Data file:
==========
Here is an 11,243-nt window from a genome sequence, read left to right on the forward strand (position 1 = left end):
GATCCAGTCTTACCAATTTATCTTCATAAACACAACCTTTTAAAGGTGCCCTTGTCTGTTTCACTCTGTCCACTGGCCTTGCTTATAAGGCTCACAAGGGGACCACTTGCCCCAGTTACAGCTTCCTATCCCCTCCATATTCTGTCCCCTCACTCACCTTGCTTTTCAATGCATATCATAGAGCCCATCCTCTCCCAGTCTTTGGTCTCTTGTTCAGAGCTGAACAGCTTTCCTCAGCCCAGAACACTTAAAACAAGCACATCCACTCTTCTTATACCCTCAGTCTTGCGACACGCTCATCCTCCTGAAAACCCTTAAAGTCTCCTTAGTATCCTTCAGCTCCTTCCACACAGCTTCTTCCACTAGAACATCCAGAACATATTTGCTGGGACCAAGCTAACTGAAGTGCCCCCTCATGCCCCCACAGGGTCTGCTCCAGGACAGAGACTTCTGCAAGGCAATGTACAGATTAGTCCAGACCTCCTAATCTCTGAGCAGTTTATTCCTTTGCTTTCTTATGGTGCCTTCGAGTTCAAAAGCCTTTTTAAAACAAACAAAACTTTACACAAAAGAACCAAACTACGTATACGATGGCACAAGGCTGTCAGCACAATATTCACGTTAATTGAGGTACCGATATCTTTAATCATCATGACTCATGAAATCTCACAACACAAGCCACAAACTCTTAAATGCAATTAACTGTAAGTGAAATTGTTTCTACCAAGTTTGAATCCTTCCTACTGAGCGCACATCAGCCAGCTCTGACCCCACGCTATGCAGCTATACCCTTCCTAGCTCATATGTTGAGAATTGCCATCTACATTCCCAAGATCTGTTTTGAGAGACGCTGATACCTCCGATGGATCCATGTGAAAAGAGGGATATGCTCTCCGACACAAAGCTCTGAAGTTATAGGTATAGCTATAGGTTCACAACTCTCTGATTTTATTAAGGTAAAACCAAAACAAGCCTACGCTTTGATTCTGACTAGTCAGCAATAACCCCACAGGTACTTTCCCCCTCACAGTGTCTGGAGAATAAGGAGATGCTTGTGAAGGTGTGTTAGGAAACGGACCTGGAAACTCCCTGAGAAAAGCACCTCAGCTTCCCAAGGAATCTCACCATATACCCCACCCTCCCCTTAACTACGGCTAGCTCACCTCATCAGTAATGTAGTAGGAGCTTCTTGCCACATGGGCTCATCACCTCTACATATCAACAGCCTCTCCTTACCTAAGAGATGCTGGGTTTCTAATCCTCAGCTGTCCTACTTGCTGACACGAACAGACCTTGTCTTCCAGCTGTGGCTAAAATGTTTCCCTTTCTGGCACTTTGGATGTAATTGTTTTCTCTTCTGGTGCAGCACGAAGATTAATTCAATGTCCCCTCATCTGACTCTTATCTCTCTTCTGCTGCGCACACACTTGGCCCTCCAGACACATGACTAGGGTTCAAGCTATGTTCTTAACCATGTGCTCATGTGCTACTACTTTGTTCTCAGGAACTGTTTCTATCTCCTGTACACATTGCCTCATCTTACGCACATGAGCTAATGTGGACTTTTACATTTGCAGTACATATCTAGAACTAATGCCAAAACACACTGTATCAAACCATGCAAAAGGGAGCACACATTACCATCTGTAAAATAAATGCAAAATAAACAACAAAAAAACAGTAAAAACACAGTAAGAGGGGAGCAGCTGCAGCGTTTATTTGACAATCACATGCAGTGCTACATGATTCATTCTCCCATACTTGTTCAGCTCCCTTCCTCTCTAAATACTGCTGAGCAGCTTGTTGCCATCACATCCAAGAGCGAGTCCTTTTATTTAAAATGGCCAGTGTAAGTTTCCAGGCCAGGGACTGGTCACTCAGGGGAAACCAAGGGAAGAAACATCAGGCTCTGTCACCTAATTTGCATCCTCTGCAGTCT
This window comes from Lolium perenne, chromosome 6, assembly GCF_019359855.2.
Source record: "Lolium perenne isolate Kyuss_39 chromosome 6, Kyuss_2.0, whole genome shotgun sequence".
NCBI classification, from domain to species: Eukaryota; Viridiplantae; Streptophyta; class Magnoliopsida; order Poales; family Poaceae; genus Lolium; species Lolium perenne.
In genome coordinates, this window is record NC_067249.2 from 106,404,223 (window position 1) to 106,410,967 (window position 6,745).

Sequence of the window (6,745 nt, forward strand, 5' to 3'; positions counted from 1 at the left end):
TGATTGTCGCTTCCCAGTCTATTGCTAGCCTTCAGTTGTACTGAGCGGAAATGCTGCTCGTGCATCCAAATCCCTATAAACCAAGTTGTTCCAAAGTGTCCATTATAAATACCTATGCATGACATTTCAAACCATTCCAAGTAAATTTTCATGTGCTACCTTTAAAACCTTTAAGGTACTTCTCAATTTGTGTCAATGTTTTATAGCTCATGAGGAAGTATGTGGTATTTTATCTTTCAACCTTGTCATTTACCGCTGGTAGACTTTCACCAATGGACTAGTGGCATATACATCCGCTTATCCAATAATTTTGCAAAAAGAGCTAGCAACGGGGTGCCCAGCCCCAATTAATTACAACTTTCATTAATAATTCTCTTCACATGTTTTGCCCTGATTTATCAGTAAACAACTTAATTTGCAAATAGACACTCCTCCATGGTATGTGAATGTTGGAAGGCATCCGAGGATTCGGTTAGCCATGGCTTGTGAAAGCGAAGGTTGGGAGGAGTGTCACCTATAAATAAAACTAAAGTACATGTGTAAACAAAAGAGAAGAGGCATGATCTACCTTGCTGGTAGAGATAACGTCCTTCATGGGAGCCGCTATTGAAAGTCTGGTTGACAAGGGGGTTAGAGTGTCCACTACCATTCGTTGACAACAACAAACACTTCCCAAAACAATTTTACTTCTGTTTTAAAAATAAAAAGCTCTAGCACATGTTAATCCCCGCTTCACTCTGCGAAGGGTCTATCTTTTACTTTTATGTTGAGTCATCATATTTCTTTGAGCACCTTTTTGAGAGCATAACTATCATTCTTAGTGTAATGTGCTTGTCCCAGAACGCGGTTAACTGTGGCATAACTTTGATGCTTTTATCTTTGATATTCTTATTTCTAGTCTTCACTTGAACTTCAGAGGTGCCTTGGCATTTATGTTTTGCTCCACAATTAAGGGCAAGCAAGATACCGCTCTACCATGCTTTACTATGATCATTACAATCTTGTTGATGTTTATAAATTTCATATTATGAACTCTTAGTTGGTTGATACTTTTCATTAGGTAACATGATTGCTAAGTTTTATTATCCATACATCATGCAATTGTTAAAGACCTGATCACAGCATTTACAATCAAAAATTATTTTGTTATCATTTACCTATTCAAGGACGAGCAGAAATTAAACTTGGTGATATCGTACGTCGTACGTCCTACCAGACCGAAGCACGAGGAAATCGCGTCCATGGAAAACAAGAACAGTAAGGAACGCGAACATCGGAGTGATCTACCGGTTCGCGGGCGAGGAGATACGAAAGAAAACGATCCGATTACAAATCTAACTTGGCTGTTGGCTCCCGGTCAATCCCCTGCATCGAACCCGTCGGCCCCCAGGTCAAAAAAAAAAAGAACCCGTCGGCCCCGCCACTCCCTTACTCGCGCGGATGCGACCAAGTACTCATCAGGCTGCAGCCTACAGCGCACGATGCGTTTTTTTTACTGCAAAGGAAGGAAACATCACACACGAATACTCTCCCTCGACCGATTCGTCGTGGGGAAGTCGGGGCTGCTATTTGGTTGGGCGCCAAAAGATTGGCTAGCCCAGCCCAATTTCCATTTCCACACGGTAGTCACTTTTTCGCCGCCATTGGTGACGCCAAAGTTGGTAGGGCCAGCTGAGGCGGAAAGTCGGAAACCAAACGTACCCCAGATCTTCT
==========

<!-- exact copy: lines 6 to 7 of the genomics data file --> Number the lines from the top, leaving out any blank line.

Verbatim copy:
In genome coordinates, this window is record NC_067249.2 from 106,404,223 (window position 1) to 106,410,967 (window position 6,745).

Sequence of the window (6,745 nt, forward strand, 5' to 3'; positions counted from 1 at the left end):